When it comes to embracing change and embarking on a new journey, one quality is arguably more important than anything else—innovation.
“It’s where our transformation project starts,” says Bin Li, PMI’s Chief Product Officer.
Here are four tips from PMI’s leaders on learning tough lessons, coming out stronger, and thriving in the long run.
Chief Product Officer, PMI
Chief Digital & Information Officer, PMI
Learn from others around you
“Curiosity is the starting point for everything—for learning, for listening, for empathy,” says Michael Voegele, PMI’s Chief Technology Officer. “Be curious about what others do, what others achieve, and what you can learn from others. As leaders, it’s not so much about the level of expertise; it’s the way we empower our people.” To make decisions, he says, “it’s important to collect input, embrace other insights, have everyone contributing to the same cause, and providing additional information.”
Don’t let fear of failure get in your way
“When you take smart risks or pilot a project, the first thing everybody needs to know is that we have all made mistakes,” says Frederic de Wilde, PMI’s EU Region President. “But by conquering adversities, we have also made significant progress. Success is the result of failing, learning, and trying again.”
Frederic de Wilde,
President, European Union Region, PMI
Senior Vice President, Global Communications, PMI
Pick the right team
“When you are surrounded by great people, it’s not so much about transforming—it’s about embarking on a journey together, enjoying the journey, sharing the journey, and watching good people become even better at their job,” says Marian Salzman, PMI’s Senior Vice President of Global Communications. “It’s been joyful to see people who have not only risen to the occasion, but have risen higher. They are constantly adapting, developing new skills, having the confidence to confront challenges that may have seemed scary the day before.”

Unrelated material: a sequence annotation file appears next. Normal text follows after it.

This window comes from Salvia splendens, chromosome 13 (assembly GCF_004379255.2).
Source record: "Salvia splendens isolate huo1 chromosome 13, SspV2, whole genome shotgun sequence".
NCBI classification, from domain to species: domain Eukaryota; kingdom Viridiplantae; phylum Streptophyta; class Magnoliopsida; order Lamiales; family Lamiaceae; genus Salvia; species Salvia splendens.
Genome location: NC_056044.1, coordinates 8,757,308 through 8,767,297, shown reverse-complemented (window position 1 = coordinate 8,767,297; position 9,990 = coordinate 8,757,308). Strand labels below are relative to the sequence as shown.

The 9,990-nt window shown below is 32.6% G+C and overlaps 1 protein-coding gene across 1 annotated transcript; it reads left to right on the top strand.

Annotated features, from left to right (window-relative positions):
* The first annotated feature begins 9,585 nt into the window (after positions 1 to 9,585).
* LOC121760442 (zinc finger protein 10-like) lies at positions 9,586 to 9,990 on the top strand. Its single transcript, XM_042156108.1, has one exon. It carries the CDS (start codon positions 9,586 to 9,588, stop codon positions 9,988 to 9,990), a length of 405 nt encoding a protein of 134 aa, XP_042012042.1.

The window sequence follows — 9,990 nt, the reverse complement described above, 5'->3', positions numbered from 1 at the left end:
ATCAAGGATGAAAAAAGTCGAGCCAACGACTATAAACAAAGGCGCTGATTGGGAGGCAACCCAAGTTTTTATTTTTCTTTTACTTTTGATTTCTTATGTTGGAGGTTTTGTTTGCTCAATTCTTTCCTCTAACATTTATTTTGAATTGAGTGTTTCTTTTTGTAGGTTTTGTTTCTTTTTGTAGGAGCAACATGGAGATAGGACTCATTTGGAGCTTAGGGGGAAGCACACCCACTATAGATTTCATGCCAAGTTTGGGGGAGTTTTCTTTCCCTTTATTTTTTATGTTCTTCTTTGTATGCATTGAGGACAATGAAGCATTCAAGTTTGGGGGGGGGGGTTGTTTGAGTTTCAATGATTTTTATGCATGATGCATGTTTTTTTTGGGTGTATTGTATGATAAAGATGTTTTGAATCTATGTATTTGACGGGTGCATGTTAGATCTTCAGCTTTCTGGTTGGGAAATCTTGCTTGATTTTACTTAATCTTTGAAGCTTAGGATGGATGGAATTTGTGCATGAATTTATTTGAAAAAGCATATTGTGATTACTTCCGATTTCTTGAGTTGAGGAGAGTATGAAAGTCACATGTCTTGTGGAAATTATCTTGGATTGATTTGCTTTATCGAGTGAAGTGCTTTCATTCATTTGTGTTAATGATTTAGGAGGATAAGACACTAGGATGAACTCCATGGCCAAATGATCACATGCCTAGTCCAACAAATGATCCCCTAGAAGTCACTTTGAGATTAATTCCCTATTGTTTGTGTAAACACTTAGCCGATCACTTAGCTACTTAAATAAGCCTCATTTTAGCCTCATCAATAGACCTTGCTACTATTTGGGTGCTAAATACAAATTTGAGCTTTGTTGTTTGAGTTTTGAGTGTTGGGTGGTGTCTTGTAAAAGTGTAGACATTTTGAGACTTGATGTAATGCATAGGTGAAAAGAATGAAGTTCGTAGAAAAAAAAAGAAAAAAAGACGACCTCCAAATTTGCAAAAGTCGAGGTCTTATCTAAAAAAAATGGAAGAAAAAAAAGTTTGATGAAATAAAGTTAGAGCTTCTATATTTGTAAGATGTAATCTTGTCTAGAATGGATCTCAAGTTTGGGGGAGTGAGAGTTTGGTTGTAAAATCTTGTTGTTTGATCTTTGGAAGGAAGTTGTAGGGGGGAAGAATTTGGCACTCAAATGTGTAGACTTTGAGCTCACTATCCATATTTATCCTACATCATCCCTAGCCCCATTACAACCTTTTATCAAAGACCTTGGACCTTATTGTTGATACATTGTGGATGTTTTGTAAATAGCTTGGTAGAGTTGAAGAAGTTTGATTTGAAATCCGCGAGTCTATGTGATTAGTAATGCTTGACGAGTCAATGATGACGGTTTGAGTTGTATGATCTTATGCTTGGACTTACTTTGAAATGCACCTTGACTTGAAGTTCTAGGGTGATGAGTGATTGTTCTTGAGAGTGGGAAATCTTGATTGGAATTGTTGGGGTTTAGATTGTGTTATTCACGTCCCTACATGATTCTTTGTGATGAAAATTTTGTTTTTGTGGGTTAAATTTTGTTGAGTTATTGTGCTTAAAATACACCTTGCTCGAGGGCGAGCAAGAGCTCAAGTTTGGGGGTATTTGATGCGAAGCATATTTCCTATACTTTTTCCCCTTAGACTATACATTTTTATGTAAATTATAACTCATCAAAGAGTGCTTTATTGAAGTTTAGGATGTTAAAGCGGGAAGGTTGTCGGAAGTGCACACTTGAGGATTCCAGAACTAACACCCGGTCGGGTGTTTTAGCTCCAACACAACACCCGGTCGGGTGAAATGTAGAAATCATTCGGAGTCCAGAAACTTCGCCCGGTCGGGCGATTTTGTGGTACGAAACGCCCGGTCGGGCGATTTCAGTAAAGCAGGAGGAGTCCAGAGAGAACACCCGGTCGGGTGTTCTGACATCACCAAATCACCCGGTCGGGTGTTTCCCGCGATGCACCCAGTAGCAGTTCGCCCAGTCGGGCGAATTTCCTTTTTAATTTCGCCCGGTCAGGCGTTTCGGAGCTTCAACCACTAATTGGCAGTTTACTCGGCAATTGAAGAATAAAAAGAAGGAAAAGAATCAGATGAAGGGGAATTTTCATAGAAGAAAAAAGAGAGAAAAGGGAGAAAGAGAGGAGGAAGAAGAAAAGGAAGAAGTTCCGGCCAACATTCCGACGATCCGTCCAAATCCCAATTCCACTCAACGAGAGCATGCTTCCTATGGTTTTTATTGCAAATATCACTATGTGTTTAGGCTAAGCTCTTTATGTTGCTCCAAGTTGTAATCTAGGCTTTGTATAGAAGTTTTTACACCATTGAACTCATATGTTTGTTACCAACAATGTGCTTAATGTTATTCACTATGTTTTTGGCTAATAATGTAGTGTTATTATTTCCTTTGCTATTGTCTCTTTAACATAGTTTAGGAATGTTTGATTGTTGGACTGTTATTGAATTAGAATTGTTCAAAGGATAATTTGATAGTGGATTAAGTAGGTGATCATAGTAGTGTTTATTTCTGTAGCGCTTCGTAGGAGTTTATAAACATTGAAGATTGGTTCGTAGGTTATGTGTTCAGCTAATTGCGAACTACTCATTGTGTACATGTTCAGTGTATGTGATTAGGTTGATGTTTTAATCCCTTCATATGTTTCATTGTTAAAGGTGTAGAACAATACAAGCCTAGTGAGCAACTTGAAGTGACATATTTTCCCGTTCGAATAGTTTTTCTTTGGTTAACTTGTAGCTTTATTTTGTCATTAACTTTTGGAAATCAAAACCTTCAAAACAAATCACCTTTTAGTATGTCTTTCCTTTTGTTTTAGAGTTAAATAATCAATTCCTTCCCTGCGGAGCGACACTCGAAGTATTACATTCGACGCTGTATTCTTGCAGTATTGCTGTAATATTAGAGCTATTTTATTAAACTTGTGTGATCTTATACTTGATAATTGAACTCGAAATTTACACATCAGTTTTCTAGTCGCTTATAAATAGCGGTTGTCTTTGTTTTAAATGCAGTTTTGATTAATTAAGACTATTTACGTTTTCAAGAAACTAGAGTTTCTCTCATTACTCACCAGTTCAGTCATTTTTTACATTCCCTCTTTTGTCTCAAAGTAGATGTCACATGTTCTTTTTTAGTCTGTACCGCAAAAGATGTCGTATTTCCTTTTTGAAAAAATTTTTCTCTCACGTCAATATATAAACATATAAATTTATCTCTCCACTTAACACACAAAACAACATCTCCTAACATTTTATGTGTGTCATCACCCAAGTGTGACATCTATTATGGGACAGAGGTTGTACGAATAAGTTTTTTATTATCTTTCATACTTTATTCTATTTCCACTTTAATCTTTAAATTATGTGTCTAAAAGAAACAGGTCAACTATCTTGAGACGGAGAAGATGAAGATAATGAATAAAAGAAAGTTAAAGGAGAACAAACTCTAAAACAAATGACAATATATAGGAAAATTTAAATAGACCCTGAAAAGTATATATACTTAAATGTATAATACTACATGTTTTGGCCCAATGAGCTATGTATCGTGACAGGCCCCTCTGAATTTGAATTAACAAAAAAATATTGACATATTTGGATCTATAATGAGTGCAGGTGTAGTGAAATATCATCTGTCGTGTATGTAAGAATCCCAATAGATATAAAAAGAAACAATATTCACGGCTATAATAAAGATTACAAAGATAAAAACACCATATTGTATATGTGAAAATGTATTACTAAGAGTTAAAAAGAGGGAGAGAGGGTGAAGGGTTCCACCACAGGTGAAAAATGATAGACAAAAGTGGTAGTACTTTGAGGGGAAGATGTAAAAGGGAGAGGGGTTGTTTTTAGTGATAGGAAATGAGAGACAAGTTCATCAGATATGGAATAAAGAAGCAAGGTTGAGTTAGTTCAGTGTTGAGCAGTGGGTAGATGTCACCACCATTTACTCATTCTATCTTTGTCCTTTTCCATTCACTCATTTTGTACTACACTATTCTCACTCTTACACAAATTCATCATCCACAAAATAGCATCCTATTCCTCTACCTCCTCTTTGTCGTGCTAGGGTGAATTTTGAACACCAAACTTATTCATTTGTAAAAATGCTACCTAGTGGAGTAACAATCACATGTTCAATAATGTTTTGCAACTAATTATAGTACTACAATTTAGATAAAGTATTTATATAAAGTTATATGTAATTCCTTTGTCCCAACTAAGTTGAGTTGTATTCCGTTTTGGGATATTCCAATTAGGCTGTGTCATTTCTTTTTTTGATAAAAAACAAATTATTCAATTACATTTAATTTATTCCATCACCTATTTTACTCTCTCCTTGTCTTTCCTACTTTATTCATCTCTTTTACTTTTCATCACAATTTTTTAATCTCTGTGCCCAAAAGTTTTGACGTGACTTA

Decisions are not permanent
“We sometimes forget that most of the decisions we make are two-way doors,” says Michael Voegele. “With most decisions that we figure out were wrong, we can actually rework and go back, and make a different decision.” He says that it’s very rare for the door to close shut after a decision, meaning there’s always the possibility for a different approach. “So, why not make those decisions faster? That way, when we learn we’ve taken the wrong route, we can simply try again.”